Smart is the new cool, and that’s the message behind this year’s National STEAM Day on November 8.

The impending STEAM worker shortage is no secret, and districts are working hard to ensure their students have early and frequent exposure to STEAM learning.

In fact, early exposure is key to keeping students engaged in progressively challenging material. And even if students don’t pursue a STEAM field in college, that’s OK–the skills they learn in K-12, such as collaboration and critical thinking, will serve them well in whatever career path they take.

Keeping girls engaged in STEAM seems an uphill battle at times. Once they enter middle school, STEAM becomes “uncool,” and that unfortunate social classification, coupled with tougher concepts and lower self-confidence in STEAM classes, leads many girls to opt out altogether.

You may have noticed Project Mc² products in stores; the STEAM line for girls features experiment sets and dolls that focus on skills and smarts. The products have a companion Emmy-nominated Netflix show featuring a team of girls working for a government organization called NOV8. (See what they did there? November 8 is National STEAM Day, and NOV8 sounds like “innovate.”)

And while STEAM doesn’t necessarily need a girly hook to capture girls’ attention (not all science kits need to be pink or involve makeup creation), it does show that companies and organizations are thinking more about how to snag girls’ attention and get them involved in the science behind their hobbies.

STEAM learning can–and should–be engaging, exciting, and relevant for students.

“Whatever we do has a STEAM ramification,” says Joann DiGennaro, co-founder and president of the Center for Excellence in Education, which offers free programs to help outstanding high school students achieve successful careers in science, tech and fulfill leadership roles.

“Laboratory experiments for middle and high school students haven’t changed in 40 years. We need better teacher training. Students are looking for excitement, and visual learning is very important,” she says.

More opportunities for STEAM are necessary outside of the school day, too.

“Kids need more after-school activities and more interplay with corporations and scientists visiting classrooms,” DiGennaro says. STEAM competitions are important, too, and shouldn’t be cut out just because they are competitions. “Competition is being attacked, which is really a disservice to students and innovation. Students must learn to be elegant winners and elegant losers, and competitions and science projects are great ways for them to work in groups and see what others are doing.”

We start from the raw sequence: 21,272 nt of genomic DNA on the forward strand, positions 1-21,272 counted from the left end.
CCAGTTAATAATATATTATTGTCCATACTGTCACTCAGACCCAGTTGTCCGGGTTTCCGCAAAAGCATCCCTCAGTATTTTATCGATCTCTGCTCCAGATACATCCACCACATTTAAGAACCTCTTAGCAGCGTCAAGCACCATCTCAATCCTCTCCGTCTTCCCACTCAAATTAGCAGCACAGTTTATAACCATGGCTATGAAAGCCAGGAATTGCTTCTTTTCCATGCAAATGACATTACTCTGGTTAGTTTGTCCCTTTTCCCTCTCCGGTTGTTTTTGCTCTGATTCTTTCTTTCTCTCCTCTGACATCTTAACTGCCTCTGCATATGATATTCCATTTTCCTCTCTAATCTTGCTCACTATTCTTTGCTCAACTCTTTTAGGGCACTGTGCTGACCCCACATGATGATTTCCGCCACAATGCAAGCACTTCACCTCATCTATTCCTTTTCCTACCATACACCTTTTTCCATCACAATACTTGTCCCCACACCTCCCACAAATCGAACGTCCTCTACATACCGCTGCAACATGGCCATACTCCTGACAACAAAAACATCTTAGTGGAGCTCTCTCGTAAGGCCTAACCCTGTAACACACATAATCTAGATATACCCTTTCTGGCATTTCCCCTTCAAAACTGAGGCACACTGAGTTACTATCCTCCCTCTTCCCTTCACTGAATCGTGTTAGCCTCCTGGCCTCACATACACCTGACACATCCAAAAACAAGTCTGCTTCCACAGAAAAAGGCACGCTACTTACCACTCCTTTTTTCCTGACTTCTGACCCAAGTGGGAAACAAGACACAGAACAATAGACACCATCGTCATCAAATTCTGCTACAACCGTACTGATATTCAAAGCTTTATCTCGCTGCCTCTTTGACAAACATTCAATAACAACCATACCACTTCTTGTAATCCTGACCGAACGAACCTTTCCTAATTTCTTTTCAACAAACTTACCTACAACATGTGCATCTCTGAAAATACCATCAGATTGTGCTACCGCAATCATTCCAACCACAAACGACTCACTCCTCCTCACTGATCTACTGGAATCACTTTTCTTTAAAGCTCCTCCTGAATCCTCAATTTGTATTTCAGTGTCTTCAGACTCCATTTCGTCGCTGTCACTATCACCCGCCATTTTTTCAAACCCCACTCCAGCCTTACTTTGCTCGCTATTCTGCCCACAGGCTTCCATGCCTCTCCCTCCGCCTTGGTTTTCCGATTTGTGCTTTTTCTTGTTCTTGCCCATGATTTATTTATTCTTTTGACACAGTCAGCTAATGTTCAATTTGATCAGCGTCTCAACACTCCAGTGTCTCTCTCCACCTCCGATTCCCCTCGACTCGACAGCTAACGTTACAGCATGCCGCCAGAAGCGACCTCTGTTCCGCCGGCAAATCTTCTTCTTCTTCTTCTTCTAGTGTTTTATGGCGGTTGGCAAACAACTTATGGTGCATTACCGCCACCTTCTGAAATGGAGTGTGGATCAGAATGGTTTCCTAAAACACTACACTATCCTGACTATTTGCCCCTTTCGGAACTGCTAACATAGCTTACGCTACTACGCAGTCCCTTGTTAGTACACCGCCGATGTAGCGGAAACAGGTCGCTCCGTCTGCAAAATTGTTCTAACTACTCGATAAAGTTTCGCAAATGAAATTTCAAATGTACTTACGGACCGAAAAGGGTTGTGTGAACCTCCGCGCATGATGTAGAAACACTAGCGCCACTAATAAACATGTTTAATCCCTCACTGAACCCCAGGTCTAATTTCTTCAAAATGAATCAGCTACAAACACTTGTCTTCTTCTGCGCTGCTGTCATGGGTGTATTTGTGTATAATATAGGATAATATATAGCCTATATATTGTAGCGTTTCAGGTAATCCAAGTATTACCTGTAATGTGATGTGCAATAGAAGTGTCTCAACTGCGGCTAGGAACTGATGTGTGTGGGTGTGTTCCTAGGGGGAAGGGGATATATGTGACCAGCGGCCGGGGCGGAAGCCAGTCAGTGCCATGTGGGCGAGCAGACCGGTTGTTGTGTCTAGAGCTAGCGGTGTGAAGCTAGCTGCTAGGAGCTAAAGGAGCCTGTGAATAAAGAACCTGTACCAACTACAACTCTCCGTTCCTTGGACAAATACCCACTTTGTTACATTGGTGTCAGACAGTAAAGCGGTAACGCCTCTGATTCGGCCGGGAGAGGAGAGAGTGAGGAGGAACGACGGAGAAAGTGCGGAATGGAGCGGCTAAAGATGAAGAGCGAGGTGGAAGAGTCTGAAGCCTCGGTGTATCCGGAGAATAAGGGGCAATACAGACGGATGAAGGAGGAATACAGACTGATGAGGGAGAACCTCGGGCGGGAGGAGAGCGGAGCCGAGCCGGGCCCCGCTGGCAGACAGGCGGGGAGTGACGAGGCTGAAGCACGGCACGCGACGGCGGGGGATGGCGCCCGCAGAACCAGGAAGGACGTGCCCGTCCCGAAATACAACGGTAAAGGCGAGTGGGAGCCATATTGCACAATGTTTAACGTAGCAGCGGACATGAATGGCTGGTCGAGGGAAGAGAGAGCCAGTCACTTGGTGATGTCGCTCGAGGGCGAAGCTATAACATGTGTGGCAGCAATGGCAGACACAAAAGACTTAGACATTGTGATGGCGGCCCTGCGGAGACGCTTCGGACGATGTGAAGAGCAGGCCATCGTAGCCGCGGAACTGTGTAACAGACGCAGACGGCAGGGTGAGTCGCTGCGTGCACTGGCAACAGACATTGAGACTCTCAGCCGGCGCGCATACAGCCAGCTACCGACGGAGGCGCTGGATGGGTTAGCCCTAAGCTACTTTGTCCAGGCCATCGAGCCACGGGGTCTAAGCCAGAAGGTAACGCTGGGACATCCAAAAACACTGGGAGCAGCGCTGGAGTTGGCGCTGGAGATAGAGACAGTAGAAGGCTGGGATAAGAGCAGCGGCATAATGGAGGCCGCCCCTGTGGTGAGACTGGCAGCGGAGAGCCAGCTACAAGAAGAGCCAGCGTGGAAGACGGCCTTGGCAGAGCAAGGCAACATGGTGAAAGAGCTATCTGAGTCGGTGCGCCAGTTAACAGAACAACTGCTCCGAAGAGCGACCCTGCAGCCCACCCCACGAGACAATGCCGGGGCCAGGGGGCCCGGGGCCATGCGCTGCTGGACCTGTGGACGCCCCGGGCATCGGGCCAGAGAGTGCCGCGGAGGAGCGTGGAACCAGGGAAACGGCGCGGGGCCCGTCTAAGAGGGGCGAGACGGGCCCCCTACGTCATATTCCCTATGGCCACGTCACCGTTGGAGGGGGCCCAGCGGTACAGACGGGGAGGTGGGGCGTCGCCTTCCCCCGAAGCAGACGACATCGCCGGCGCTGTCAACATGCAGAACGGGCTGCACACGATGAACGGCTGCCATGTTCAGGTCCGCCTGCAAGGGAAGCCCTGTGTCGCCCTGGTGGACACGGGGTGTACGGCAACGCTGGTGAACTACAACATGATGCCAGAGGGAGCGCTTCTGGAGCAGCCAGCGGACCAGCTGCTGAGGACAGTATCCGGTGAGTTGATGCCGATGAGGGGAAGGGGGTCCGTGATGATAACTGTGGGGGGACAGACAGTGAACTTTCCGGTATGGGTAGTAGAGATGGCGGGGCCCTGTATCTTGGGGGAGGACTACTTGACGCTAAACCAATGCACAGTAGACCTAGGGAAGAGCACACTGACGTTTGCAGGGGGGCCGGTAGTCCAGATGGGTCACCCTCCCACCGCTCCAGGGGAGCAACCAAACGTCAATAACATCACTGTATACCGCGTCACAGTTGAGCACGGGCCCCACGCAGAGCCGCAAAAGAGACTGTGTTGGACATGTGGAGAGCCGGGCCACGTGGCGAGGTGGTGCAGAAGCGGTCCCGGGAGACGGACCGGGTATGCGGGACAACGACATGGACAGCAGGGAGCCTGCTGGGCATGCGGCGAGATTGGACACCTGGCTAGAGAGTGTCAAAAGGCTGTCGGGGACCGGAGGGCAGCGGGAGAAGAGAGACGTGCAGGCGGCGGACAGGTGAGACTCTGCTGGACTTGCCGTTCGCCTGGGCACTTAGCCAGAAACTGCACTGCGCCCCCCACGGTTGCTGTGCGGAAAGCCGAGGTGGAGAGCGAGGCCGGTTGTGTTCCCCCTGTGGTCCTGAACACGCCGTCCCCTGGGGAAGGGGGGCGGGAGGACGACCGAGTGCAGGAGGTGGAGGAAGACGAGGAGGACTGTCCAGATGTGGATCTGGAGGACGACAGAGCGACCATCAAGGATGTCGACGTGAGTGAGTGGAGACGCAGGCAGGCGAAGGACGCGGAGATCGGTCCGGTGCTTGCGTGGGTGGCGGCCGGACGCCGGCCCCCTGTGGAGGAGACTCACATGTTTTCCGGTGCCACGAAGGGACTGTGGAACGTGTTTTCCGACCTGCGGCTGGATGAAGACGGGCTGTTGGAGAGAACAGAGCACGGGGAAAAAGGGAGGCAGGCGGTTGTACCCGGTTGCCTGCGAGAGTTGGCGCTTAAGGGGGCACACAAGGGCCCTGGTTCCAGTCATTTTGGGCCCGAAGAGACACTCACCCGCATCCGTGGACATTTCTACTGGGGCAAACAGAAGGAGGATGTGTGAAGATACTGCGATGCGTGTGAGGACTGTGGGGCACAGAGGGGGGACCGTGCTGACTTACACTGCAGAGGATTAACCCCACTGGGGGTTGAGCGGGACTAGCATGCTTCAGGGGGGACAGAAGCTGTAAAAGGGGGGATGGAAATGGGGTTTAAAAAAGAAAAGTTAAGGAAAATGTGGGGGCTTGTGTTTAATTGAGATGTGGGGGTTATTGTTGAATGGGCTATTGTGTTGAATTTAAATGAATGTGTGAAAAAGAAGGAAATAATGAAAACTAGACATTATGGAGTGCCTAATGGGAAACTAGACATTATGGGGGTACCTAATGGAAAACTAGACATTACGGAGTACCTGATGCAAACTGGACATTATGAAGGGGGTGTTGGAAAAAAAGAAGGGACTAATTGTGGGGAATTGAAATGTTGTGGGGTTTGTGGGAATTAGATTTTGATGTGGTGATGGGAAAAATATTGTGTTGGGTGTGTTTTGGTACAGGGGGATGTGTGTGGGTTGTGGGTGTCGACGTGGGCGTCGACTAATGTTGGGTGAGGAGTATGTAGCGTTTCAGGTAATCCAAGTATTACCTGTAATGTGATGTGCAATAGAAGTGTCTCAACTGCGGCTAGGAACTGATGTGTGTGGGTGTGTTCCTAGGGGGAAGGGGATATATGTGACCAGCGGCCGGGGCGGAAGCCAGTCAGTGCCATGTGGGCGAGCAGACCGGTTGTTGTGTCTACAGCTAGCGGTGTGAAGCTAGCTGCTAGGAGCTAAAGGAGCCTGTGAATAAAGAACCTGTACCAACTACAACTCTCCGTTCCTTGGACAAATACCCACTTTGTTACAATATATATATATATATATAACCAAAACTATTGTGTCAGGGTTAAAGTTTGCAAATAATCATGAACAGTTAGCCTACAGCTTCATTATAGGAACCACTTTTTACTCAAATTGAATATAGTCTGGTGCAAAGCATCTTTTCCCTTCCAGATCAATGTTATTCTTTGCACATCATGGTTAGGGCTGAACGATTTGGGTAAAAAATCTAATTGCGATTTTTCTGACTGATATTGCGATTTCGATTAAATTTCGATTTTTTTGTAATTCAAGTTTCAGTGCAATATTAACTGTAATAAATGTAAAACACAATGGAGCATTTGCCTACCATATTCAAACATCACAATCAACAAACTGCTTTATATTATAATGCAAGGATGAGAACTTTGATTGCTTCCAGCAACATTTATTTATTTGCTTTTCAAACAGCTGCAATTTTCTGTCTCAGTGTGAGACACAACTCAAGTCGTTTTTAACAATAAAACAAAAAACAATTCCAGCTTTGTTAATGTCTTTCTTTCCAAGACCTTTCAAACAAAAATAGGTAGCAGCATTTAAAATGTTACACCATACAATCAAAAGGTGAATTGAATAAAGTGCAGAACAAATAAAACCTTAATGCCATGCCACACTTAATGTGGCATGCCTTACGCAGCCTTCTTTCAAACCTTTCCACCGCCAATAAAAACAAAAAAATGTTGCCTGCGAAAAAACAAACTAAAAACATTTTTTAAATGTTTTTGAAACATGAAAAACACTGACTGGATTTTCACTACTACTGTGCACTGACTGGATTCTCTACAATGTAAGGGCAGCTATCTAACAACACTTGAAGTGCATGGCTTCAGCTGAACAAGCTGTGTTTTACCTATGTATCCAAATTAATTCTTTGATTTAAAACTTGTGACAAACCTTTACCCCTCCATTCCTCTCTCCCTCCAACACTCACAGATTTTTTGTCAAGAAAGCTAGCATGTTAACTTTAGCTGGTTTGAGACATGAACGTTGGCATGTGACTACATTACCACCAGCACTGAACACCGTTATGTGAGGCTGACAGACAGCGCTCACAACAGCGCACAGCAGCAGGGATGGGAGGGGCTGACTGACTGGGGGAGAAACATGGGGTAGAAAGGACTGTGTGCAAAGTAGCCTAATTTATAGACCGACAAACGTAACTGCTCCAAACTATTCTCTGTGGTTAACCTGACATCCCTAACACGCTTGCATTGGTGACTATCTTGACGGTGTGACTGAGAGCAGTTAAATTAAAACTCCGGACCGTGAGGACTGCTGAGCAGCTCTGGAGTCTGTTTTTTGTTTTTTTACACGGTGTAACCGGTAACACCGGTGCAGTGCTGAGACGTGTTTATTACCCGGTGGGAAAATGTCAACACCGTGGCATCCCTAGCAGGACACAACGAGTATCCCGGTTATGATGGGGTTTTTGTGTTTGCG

These groups are doing their part to advance STEAM learning for students, including girls and underserved students. And if you’ve got other plans on November 8, don’t worry–these resources and activities can be used year-round to engage your students.

1. Amazon’s Amazon Future Engineer is a comprehensive childhood-to-career program to inspire, educate, and train children and young adults from underserved and low-income communities to pursue careers in computer science. Amazon aims to inspire more than 10 million kids each year to explore computer science.

2. Through its after-school clubs and specialized summer programs, Girls Who Code offers learning opportunities and paves pathways for students to excel in computing.

3. GEMS (Girls Excelling in Math and Science) has been working since 1994 to increase interest in STEM for girls in elementary and middle school and to expose girls to the fun and wonder of these fields.

4. Discovery Education has a range of important and engaging activities that give students a glimpse of what a career in STEAM might be like.

5. Siemens STEM Day provides tools and activities for educators with every level of STEM expertise. The goal is to take the guesswork out of finding low-cost, high-engagement activities that will fit easily into a 45 minute-1 hour lesson.

6. Challenger Center and its global network of Challenger Learning Centers use space-themed simulated learning and role-playing strategies to help students bring their classroom studies to life and cultivate skills needed for future success, such as problem solving, critical thinking, communication and teamwork. Challenger Center’s free, hands-on STEM lessons and activities are aligned to current national education standards.

About the Author:

Laura Ascione

Laura Ascione is the Managing Editor, Content Services at eSchool Media. She is a graduate of the University of Maryland's prestigious Philip Merrill College of Journalism. Find Laura on Twitter: @eSN_Laura http://twitter.com/eSN_Laura